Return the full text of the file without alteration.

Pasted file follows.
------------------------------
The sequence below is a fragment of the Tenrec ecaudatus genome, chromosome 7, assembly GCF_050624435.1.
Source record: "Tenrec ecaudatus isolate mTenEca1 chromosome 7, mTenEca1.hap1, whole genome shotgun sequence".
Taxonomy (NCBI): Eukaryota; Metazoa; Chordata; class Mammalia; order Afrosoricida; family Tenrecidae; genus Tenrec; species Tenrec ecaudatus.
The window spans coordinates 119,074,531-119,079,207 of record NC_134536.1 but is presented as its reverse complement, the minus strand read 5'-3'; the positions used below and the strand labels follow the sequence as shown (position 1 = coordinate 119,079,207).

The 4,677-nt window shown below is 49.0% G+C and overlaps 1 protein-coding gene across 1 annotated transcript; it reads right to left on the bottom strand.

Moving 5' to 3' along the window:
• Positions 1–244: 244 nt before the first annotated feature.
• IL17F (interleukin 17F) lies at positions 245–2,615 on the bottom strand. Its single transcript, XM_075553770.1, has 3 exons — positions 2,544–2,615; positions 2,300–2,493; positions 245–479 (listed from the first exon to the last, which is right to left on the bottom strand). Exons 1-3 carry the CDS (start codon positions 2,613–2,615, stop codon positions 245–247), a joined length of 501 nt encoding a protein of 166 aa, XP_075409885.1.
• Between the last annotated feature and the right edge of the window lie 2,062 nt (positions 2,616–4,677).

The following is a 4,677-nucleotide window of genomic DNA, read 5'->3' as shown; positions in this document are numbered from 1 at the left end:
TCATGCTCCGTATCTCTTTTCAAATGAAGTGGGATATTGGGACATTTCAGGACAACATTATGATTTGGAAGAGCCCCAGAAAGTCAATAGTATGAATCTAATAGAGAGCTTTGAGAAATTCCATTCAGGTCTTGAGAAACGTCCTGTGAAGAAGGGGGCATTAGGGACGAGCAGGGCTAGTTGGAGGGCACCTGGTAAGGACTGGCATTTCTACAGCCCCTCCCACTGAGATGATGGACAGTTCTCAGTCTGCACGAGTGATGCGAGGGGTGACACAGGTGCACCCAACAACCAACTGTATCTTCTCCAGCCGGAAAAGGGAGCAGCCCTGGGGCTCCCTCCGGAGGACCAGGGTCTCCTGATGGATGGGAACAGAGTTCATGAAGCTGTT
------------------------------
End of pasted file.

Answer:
The sequence below is a fragment of the Tenrec ecaudatus genome, chromosome 7, assembly GCF_050624435.1.
Source record: "Tenrec ecaudatus isolate mTenEca1 chromosome 7, mTenEca1.hap1, whole genome shotgun sequence".
Taxonomy (NCBI): Eukaryota; Metazoa; Chordata; class Mammalia; order Afrosoricida; family Tenrecidae; genus Tenrec; species Tenrec ecaudatus.
The window spans coordinates 119,074,531-119,079,207 of record NC_134536.1 but is presented as its reverse complement, the minus strand read 5'-3'; the positions used below and the strand labels follow the sequence as shown (position 1 = coordinate 119,079,207).

The 4,677-nt window shown below is 49.0% G+C and overlaps 1 protein-coding gene across 1 annotated transcript; it reads right to left on the bottom strand.

Moving 5' to 3' along the window:
• Positions 1–244: 244 nt before the first annotated feature.
• IL17F (interleukin 17F) lies at positions 245–2,615 on the bottom strand. Its single transcript, XM_075553770.1, has 3 exons — positions 2,544–2,615; positions 2,300–2,493; positions 245–479 (listed from the first exon to the last, which is right to left on the bottom strand). Exons 1-3 carry the CDS (start codon positions 2,613–2,615, stop codon positions 245–247), a joined length of 501 nt encoding a protein of 166 aa, XP_075409885.1.
• Between the last annotated feature and the right edge of the window lie 2,062 nt (positions 2,616–4,677).

The following is a 4,677-nucleotide window of genomic DNA, read 5'->3' as shown; positions in this document are numbered from 1 at the left end:
TCATGCTCCGTATCTCTTTTCAAATGAAGTGGGATATTGGGACATTTCAGGACAACATTATGATTTGGAAGAGCCCCAGAAAGTCAATAGTATGAATCTAATAGAGAGCTTTGAGAAATTCCATTCAGGTCTTGAGAAACGTCCTGTGAAGAAGGGGGCATTAGGGACGAGCAGGGCTAGTTGGAGGGCACCTGGTAAGGACTGGCATTTCTACAGCCCCTCCCACTGAGATGATGGACAGTTCTCAGTCTGCACGAGTGATGCGAGGGGTGACACAGGTGCACCCAACAACCAACTGTATCTTCTCCAGCCGGAAAAGGGAGCAGCCCTGGGGCTCCCTCCGGAGGACCAGGGTCTCCTGATGGATGGGAACAGAGTTCATGAAGCTGTT